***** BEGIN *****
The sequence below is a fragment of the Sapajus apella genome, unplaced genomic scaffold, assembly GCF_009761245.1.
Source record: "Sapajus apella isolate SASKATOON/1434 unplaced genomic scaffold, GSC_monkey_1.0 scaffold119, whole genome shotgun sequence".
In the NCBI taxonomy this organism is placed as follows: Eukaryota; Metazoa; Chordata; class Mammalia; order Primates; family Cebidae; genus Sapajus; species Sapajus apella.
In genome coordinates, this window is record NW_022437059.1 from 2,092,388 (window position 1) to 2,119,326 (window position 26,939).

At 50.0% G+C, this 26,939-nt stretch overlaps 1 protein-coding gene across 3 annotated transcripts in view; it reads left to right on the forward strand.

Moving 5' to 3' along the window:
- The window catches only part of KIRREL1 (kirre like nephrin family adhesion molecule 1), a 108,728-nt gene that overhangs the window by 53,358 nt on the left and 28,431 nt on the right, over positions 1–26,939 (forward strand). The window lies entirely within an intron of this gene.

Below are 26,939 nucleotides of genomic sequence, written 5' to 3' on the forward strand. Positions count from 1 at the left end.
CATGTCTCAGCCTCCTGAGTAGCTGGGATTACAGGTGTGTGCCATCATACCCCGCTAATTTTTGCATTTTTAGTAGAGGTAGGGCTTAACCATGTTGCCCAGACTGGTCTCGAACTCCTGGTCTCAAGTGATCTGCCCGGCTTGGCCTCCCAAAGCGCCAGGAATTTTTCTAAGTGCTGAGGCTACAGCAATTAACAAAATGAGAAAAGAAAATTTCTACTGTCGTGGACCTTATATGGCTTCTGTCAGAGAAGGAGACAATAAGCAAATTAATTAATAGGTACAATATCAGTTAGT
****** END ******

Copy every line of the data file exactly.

The sequence below is a fragment of the Sapajus apella genome, unplaced genomic scaffold, assembly GCF_009761245.1.
Source record: "Sapajus apella isolate SASKATOON/1434 unplaced genomic scaffold, GSC_monkey_1.0 scaffold119, whole genome shotgun sequence".
In the NCBI taxonomy this organism is placed as follows: Eukaryota; Metazoa; Chordata; class Mammalia; order Primates; family Cebidae; genus Sapajus; species Sapajus apella.
In genome coordinates, this window is record NW_022437059.1 from 2,092,388 (window position 1) to 2,119,326 (window position 26,939).

At 50.0% G+C, this 26,939-nt stretch overlaps 1 protein-coding gene across 3 annotated transcripts in view; it reads left to right on the forward strand.

Moving 5' to 3' along the window:
- The window catches only part of KIRREL1 (kirre like nephrin family adhesion molecule 1), a 108,728-nt gene that overhangs the window by 53,358 nt on the left and 28,431 nt on the right, over positions 1–26,939 (forward strand). The window lies entirely within an intron of this gene.

Below are 26,939 nucleotides of genomic sequence, written 5' to 3' on the forward strand. Positions count from 1 at the left end.
CATGTCTCAGCCTCCTGAGTAGCTGGGATTACAGGTGTGTGCCATCATACCCCGCTAATTTTTGCATTTTTAGTAGAGGTAGGGCTTAACCATGTTGCCCAGACTGGTCTCGAACTCCTGGTCTCAAGTGATCTGCCCGGCTTGGCCTCCCAAAGCGCCAGGAATTTTTCTAAGTGCTGAGGCTACAGCAATTAACAAAATGAGAAAAGAAAATTTCTACTGTCGTGGACCTTATATGGCTTCTGTCAGAGAAGGAGACAATAAGCAAATTAATTAATAGGTACAATATCAGTTAGT